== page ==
This certainly is good evidence that our situation or circumstances have a big effect on our ability to make ethical choices. It is important to note that even in the hurry group 10% did stop. What made them do that? It seems unlikely that Kant’s deontology (duties and rules) was on people’s minds. And if they were reasoning about the situation they might likely determine that their personal urgency was more important, considering that someone else would likely render aid. It seems to me Aristotle’s virtues ethics would better account for those who did render aid. Those who are likely to render aid, render aid regardless of the circumstances.

Thank you for sticking with me for the short ethics lesson.

Now what do Aristotle, Kant and Doris have to say about the weather?

We all have our lives to live, including all of our daily responsibilities to family, job, community etc. We are living in the busiest time ever with our 24/7 work from anywhere connectivity. When it comes to the environment, pollution and the climate crisis we are like the good samaritan test subjects, likely to walk by and assume that someone else will give aid. But this is clearly not the ethical thing to do. Ethically we must do whatever we can to avert the harm being done today and to future generations.

How do we improve upon the 10% who stop and help?

I believe that both Aristotle and Kant’s ethics can help. If we can practice virtuous behavior then we develop character traits that lead to virtuous behavior. In this case we must consider the most ethical choices we can make in regards to the environment, pollution and the climate crisis and we make it a daily practice to make ethical choices. Then when we are confronted by a situation where we may be tempted to push off the ethical choice, we are more likely, by habit, to be ethical.

Finally I do believe that we can begin to apply Kantian Ethics to examine our duty to our environment and to future generations and begin to make some rules that insure that our current generation doesn’t bring about the end of human civilization, as we know it on the Earth. We must select government representatives who will govern for the people rather than for the special interests that drive much of our policy making.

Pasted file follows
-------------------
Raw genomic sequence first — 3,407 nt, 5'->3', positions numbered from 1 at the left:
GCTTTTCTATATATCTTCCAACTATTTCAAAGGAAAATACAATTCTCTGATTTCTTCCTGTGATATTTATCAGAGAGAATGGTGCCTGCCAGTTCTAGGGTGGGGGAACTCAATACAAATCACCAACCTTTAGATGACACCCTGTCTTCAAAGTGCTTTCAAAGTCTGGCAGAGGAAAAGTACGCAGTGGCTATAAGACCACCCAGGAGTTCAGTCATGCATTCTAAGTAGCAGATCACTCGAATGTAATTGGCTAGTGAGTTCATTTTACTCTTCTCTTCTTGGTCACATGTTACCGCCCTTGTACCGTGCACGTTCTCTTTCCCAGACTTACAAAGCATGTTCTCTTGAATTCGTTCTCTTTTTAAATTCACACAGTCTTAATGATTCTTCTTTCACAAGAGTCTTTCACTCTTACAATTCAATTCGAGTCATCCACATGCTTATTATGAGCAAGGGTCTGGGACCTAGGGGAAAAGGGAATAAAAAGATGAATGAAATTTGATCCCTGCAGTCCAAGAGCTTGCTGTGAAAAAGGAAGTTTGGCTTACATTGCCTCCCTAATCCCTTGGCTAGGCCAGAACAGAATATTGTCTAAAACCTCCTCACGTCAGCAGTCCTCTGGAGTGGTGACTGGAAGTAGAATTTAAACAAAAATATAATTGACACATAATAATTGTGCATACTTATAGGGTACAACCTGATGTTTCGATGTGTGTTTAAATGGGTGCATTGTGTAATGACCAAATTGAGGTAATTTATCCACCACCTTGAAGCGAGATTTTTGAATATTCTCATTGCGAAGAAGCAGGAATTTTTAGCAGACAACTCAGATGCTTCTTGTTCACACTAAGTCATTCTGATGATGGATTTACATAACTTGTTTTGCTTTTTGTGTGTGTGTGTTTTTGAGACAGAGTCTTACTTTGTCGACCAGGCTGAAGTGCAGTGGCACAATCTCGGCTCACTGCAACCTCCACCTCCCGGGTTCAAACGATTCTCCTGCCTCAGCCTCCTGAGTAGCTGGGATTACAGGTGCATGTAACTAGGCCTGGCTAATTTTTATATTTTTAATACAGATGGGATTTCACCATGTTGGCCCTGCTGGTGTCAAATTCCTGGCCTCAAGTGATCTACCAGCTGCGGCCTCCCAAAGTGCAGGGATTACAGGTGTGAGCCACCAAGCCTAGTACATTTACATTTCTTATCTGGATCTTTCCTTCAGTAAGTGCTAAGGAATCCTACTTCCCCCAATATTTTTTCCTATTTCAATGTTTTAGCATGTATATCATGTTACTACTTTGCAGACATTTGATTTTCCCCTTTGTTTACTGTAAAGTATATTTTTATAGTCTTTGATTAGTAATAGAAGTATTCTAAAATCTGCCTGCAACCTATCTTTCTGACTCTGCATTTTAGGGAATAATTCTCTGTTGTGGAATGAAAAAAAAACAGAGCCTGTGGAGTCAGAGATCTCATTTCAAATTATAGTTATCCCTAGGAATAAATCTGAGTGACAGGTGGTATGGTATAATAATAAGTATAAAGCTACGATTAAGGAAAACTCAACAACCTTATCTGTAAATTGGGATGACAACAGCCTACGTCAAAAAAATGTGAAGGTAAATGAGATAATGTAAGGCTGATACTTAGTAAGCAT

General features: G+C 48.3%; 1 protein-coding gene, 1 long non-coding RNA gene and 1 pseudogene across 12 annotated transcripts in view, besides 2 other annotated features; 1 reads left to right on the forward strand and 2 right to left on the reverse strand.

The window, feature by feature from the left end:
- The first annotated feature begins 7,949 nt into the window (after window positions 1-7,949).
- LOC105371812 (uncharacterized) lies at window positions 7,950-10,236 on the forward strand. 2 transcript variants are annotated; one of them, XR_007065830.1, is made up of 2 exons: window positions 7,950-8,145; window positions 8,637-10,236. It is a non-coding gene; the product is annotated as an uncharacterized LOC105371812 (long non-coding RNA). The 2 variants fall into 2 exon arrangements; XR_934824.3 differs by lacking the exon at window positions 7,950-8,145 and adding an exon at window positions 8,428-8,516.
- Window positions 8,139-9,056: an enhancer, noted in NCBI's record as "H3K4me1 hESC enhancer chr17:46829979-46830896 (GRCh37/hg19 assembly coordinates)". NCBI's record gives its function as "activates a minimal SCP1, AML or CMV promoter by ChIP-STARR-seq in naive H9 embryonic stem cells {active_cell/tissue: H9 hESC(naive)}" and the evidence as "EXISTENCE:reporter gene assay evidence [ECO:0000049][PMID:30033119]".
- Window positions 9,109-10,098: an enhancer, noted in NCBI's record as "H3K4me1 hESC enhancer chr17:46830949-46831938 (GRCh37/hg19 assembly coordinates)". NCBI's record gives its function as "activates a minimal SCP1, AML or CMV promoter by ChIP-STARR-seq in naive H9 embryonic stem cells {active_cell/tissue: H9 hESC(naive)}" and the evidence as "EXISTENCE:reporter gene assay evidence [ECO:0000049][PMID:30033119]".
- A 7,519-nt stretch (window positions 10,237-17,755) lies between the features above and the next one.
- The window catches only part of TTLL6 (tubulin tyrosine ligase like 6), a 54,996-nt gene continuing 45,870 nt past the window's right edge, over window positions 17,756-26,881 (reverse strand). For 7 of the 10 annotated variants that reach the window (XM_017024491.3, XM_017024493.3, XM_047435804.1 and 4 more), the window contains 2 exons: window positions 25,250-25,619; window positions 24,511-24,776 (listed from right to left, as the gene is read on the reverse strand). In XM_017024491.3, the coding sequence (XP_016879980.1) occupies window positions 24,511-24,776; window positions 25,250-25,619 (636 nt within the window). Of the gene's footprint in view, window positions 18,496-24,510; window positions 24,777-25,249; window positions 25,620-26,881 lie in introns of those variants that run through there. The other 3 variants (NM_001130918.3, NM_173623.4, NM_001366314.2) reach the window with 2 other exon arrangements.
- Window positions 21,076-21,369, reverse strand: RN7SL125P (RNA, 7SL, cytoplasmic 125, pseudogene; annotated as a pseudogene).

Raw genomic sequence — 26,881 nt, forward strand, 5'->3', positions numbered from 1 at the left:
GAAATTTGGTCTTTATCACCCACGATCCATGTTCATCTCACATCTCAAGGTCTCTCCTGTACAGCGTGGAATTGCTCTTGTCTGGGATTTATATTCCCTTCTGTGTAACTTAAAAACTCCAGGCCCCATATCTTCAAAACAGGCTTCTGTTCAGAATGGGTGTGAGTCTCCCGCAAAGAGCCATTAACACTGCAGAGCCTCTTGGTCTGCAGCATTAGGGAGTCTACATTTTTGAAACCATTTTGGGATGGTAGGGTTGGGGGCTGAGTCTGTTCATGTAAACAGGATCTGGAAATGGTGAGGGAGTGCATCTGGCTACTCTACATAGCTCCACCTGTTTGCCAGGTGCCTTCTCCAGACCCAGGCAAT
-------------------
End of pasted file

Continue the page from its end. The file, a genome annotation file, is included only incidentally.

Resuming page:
This week the Swiss people approved a net-zero climate law, adopting rules that will require climate ethical behaviour from Swiss corporations and businesses that operate in Switzerland. At the same time the people approved a minimum 15% corporate tax rate, adopting a global initiative to hold our multinational corporations accountable to paying taxes.

Our future depends on our ability to take a long and wide view of what is best for our human global civilization. Long in time, we should be planning 100 years out for the benefit of our descendants who will literally inherit the world that we leave to them. Wide in including all of humanity in our considerations. For too long the prosperous northern countries have stacked the deck in their favour. We citizens of these countries have been too prideful of the quality of our societies and the quality of our own lives. We now know that much of that prosperity has come at the expense of the global south and predominantly the world’s poorest people.

It turns out that we have a lot to do to become ethical. You and I are the place to start, as the decisions we make individually and collectively will shape life on this planet for the next 100 generations. This is a wonderful responsibility which makes our lives meaningful.

The generations alive on Earth today will be remembered…

…for all of the great, ethical decisions we made.

I believe that is what is possible for us all.

In the meantime, we’ll be looking for PROOF of a thriving future for humanity.

The Generative Futurist
Editor PROOF

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Proof 53 – The Good Life Blueprint: Unraveling Virtue, Value, and Vision for a Better World